Breaking the “me centered” way of life
1Peter 4: Think of your sufferings as a weaning from that old sinful habit of always expecting to get your own way.
Peter’s target audience is Christians who are isolated and suffering for their faith. He doesn’t suggest to them that suffering in itself is good but he does tell them that their suffering for the right reason gives them reason to rejoice. If the same people who hate Jesus hate us because they see Jesus in our lives their poor treatment of us may be unwelcome but in it we can see a compliment. He also tells his readers that suffering tends to wean us from the idea that we’re always supposed to get our own way. As infants, we all start off there, caring not at all about the needs of those around us, but instead, totally focused on what we want and having it right now. To some extent we never outgrow that. Peter says that suffering (something no one wants) helps break that “me centered” way of life. This, in turn, sets the table for allowing the One who knows and loves us best to have his way in our lives. Again, the suffering isn’t a good thing, but the result can be a good one. My earnest desire is that I’ll learn these lessons early and well as the Lord uses the ups and downs of my life to benefit me and his kingdom.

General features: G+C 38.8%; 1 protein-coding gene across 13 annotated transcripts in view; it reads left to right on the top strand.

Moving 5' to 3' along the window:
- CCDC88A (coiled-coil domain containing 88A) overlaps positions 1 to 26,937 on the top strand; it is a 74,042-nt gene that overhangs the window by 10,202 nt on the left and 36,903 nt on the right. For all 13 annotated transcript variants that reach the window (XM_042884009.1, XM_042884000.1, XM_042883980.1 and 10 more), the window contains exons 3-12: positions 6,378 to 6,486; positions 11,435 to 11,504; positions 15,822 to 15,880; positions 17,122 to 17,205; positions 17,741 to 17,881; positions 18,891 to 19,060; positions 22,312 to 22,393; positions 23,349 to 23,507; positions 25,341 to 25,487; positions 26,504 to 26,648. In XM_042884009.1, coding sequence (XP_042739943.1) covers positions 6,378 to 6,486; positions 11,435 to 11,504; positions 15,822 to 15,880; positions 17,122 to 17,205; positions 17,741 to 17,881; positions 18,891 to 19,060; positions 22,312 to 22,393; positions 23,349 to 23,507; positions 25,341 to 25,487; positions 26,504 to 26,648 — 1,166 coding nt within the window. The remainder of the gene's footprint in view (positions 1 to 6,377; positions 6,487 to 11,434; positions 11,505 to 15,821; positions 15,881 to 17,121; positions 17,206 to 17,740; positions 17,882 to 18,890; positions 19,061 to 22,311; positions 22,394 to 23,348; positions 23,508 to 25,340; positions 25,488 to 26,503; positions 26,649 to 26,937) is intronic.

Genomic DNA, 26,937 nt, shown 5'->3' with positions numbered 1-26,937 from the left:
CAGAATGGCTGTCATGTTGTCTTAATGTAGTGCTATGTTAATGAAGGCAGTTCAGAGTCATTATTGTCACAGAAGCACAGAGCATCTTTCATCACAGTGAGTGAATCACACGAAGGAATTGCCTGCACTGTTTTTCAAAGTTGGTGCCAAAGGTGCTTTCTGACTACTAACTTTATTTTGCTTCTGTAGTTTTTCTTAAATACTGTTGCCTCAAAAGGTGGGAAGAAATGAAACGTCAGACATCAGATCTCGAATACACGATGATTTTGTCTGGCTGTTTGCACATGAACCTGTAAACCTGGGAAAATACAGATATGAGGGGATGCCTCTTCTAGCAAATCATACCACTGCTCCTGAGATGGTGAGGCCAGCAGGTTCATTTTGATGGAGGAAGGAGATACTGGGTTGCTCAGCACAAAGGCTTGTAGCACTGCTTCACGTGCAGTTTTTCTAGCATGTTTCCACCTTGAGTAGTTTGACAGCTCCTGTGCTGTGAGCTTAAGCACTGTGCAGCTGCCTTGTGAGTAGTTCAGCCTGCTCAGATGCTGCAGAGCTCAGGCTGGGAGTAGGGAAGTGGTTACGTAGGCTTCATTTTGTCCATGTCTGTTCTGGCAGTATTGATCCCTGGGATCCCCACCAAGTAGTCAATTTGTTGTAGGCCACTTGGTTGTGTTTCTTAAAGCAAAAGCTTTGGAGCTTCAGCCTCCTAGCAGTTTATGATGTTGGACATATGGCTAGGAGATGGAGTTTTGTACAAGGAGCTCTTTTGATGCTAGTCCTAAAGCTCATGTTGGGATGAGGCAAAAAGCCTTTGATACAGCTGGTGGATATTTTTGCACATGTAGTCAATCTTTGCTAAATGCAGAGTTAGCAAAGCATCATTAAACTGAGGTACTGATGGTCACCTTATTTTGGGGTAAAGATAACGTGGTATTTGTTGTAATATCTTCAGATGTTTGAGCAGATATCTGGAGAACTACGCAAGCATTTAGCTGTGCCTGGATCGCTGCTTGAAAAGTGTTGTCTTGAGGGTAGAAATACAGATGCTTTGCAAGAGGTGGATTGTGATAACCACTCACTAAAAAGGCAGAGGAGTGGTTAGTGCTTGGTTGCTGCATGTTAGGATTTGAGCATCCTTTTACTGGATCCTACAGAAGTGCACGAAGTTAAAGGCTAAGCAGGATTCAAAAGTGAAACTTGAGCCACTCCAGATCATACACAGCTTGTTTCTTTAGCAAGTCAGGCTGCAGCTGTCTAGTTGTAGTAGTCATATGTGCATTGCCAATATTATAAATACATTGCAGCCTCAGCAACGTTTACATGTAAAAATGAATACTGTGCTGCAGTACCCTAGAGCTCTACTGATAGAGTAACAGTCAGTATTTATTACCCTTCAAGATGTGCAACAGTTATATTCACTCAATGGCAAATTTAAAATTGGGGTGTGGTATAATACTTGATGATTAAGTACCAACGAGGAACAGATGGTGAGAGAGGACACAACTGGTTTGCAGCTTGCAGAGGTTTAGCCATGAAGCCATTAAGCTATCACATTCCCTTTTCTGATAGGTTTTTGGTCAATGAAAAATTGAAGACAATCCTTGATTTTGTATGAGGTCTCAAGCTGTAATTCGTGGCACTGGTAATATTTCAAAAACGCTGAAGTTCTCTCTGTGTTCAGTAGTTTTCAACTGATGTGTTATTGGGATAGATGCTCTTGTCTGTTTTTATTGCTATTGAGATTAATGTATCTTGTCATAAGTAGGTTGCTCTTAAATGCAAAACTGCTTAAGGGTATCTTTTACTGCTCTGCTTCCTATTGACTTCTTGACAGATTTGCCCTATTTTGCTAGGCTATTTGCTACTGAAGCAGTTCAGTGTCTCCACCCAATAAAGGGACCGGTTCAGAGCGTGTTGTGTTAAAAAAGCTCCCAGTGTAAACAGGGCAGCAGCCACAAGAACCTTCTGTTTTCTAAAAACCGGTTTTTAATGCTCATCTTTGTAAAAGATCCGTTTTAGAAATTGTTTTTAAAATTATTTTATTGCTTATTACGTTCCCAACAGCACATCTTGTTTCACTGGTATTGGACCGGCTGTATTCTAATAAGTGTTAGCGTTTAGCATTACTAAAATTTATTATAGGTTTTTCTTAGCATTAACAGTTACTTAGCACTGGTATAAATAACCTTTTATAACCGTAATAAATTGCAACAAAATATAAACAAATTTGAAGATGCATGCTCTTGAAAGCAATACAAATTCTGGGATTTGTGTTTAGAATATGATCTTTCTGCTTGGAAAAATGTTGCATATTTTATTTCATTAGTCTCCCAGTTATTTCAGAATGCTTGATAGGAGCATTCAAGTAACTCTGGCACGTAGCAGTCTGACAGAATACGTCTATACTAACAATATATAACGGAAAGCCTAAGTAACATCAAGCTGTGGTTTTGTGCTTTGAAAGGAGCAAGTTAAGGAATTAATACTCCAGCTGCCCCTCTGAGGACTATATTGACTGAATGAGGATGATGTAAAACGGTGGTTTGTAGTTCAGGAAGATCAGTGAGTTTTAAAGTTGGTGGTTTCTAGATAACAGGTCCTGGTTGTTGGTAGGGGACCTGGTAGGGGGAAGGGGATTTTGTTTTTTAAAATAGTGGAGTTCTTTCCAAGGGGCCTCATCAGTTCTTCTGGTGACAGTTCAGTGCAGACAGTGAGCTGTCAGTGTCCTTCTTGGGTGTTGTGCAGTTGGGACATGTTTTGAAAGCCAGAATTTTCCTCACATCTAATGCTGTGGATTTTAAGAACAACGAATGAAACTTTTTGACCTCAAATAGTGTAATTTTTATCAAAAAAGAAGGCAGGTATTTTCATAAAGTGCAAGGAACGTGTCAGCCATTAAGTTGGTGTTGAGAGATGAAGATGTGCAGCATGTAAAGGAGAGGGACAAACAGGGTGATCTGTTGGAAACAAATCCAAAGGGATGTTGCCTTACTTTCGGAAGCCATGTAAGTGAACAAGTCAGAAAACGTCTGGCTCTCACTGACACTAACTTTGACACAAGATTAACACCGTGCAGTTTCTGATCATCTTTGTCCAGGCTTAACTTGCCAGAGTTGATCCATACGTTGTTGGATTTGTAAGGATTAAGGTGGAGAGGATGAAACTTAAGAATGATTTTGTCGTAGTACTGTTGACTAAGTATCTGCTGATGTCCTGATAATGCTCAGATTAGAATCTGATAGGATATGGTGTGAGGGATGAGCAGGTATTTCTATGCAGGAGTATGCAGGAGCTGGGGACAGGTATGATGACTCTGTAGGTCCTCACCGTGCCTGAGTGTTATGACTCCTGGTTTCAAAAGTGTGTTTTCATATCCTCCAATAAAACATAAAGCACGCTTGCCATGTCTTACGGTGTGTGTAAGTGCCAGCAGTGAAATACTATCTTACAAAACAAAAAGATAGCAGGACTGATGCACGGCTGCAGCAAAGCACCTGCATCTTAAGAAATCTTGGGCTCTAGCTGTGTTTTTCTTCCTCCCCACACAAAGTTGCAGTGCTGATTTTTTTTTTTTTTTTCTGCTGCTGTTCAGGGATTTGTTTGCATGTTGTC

Take Away: If we’ll allow it the Lord will use both the ups and downs of our lives to our benefit.
Paul’s thorn in the flesh
2Corinthians 12: The weaker I get the stronger I become.